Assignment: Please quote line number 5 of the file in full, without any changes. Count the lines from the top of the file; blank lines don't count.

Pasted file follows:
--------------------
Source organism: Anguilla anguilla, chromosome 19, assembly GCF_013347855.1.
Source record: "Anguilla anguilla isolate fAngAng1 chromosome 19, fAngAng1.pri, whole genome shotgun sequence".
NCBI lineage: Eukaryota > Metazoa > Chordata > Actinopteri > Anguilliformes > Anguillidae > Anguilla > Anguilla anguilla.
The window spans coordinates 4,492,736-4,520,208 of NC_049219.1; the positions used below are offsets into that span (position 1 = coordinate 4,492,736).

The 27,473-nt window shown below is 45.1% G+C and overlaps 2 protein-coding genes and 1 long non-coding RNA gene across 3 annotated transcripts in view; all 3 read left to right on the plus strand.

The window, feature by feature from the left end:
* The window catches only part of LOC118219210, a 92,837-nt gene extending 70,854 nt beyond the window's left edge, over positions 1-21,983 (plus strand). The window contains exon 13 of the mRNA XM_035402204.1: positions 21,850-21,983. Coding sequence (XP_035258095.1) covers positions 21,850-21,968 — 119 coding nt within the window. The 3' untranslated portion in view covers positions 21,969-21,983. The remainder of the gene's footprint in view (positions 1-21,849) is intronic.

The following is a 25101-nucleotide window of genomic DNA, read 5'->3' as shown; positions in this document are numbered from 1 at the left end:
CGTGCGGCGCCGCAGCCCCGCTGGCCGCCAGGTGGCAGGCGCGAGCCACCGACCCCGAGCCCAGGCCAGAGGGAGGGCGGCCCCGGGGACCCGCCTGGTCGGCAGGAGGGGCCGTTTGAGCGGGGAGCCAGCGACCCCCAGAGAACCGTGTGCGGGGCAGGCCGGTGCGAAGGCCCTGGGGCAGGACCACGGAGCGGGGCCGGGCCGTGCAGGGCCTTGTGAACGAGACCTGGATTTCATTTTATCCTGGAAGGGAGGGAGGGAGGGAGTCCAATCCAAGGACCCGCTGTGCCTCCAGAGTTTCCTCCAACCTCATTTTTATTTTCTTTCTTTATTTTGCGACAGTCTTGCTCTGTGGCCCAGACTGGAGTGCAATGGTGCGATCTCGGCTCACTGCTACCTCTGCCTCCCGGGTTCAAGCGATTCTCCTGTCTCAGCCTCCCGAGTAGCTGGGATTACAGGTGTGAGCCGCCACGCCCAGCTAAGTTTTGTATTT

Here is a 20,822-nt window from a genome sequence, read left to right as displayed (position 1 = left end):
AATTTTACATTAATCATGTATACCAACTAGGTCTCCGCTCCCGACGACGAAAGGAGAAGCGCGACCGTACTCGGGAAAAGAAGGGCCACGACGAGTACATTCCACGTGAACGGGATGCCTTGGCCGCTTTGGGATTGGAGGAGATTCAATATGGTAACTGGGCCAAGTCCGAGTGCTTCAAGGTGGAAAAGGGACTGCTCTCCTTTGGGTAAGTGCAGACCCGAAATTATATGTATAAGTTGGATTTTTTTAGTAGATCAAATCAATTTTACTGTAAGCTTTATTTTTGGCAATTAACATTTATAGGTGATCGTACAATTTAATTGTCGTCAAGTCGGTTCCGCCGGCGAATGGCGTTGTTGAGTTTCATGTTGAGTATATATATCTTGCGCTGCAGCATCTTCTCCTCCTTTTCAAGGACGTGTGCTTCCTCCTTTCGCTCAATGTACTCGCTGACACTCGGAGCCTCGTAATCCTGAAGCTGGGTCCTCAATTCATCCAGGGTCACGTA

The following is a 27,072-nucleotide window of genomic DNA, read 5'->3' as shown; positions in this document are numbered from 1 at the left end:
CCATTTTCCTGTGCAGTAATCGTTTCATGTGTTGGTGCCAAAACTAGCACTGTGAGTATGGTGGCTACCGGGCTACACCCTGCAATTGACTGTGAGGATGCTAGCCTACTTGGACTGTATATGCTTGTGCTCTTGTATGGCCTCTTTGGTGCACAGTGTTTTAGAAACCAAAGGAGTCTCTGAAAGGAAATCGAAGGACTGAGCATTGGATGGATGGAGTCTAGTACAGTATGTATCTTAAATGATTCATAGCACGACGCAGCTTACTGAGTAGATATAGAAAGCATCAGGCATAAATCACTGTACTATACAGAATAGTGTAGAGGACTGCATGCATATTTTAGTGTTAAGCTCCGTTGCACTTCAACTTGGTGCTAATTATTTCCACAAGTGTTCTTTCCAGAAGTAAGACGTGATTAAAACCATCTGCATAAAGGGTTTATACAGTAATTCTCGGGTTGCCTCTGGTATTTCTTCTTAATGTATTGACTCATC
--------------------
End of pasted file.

The 27,473-nt window shown below is 45.1% G+C and overlaps 2 protein-coding genes and 1 long non-coding RNA gene across 3 annotated transcripts in view; all 3 read left to right on the plus strand.